14 SES 14, Family Education and Parenting - Literacy Issues
Inequitable educational trajectories for groups of children limit the degree to which educational systems can foster social and individual wellbeing. One source of differential progress arises over the summer break with low socioeconomic status (SES) and ‘minority’ children being especially susceptible to lower rates of gain over that period. This summer learning effect (SLE) can be seen in their literacy development. Practices at home and school as well as the relationships between these two immediate environments of the child influence that development (Bronfenbrenner, 1979). Analyses of learning patterns over the school year and summer break provide a means of understanding these ecological connections and how variability in social and cultural practices of families and schools contribute to ongoing learning. This SLE study extends the understanding of these two important environments for children’s literacy development – school and home – and their inter-relationship.
There are a number of specific explanatory variables posited as causes of summer learning differences. These include dissimilarities in access to literacy resources, variations in the modeling of literacy practices by family members, teachers and peers and differences in students’ motivation to engage in literacy activities (Anderson, Wilson, & Fielding, 1988; de Jong & Leseman, 2001; Guthrie, Schafer, Wang, & Afflerbach, 1995; Mandel Morrow & Temlock Fields, 2007). Furthermore, out-of-school literacy experiences of children from low income backgrounds are often disconnected to the literacy practices of the classroom (Dyson, 2001).
The PISA and TIMMS studies were not the first instances in which the correlation between low SES and achievement in the German school system became apparent, but corroborated the relationship. The SLE as a possible important factor in these achievement disparities has only come to the attention of the German research community quite recently (Coelen & Siewert, 2008). Thus there has been little research in Germany on the SLE in general and limited research internationally on the literacy practices at home and school that influence the SLE. A framework based on socio-cultural practices in ecological contexts would predict that the SLE differ across contexts within countries and even within communities (McNaughton, 1995).
Guiding research questions were:
- What is the extent and nature of the SLE in writing and reading in the communities of two primary schools in Germany situated in low and high-income communities?
- What kind of literacy practices can be identified at school and students’ homes which can be associated with sustained literacy development over summer?
The data from this study provides a different picture of the SLE than have North American studies. It is argued that the SLE is not a problem solely facing low-income schools since the study documents variability at both schools. The paper offers specific descriptions of practices and resources present in the local context. By adding to the understanding of the SLE and its variability in different education systems, school communities and different contexts the findings allow for contextualisation and provide a basis for the design of intervention studies focusing on practices in families and schools.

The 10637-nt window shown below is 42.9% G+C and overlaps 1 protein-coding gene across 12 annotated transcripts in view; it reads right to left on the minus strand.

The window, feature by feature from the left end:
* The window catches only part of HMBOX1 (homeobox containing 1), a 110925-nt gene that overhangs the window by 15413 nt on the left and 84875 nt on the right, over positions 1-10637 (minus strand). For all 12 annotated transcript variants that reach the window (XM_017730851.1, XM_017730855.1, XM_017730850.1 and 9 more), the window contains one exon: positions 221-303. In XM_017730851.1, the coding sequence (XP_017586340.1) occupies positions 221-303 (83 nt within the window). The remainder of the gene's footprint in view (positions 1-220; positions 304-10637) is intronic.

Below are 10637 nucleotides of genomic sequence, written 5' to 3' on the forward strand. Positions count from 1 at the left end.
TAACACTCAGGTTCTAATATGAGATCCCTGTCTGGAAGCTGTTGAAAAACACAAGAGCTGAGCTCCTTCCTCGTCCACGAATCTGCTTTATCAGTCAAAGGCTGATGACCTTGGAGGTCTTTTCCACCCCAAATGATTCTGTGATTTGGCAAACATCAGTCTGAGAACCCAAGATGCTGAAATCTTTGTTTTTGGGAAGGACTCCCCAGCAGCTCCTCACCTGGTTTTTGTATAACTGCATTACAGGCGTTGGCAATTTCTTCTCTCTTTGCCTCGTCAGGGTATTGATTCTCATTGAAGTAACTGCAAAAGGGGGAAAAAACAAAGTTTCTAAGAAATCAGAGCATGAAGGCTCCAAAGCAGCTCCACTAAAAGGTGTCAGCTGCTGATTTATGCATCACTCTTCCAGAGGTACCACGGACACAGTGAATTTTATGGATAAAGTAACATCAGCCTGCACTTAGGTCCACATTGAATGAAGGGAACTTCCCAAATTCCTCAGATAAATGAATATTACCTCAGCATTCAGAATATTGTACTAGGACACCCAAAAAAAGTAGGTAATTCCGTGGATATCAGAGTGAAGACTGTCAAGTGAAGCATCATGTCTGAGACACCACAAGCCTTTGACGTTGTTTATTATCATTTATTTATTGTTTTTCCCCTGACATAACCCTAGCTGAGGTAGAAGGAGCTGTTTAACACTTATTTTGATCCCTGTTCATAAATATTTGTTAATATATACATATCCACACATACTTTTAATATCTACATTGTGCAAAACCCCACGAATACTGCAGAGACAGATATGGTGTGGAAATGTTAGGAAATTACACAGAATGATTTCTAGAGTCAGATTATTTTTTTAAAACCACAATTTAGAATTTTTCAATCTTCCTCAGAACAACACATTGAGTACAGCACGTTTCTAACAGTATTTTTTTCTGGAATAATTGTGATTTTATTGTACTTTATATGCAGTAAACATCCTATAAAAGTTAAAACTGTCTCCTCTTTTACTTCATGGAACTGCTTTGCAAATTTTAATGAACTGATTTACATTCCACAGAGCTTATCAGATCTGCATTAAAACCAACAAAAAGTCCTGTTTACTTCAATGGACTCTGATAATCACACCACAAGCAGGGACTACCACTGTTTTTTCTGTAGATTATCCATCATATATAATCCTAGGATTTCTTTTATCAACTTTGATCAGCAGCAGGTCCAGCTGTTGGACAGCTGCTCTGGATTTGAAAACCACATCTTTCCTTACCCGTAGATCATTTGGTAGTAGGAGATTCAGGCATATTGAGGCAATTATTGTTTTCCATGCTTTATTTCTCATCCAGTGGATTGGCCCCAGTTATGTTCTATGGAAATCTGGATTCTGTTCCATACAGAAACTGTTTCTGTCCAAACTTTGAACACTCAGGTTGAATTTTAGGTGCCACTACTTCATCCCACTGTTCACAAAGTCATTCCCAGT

Anderson, R. C., Wilson, P. T., & Fielding, L. G. (1988). Growth in reading and how children spend their time outside of school. Reading Research Quarterly, 23(3), 285-303. Bronfenbrenner, U. (1979). The ecology of human development. Cambridge, MA: Harvard University Press. Coelen, H., & Siewert, J. (2008). Ferieneffekte Grundbegriffe Ganztagsbildung - Das Handbuch (pp. 432-441). Wiesbaden: VS Verlag für Sozialwissenschaften. de Jong, P. F., & Leseman, P. P. M. (2001). Lasting effects of home literacy on reading achievement in school. Journal of School Psychology, 39(5), 389-414. Dyson, A. H. (2001). Where are the childhoods in childhood literacy? An exploration in outer (school) space. Journal of Early Childhood Literacy, 1(1), 9-39. Guthrie, J. T., Schafer, W., Wang, Y. Y., & Afflerbach, P. (1995). Relationships of instruction to amount of reading: An exploration of social, cognitive, and instructional connections. Reading Research Quarterly, 30(1), 8-25. Lenhard, W., & Schneider, W. (2006). Ein Leseverständnistest für Erst- bis Sechstklässler: ELFE 1 - 6 Manual (Deutsche Schultests) Göttingen: Hogrefe. Mandel Morrow, L., & Temlock Fields, J. (2007). Use of literacy in the home and at school. In M. B. Pressley, Alison K.; Perry, Kristen H.; Reffitt, Kelly E.; Moorhead Reynolds, Julia (Ed.), Shaping literacy achievement: Research we have, research we need (pp. 83-99). New York: Guilford Press. May, P. (2010). HSP 1-9 Hamburger Schreib-Probe. Diagnose orthografischer Kompetenz zur Erfassung der grundlegenden Rechtschreibstrategien. Manual Stuttgart: Ernst Klett Verlag. McNaughton, S. (1995). Patterns of emergent literacy: Processes of development and transition. Melbourne: Oxford University Press.
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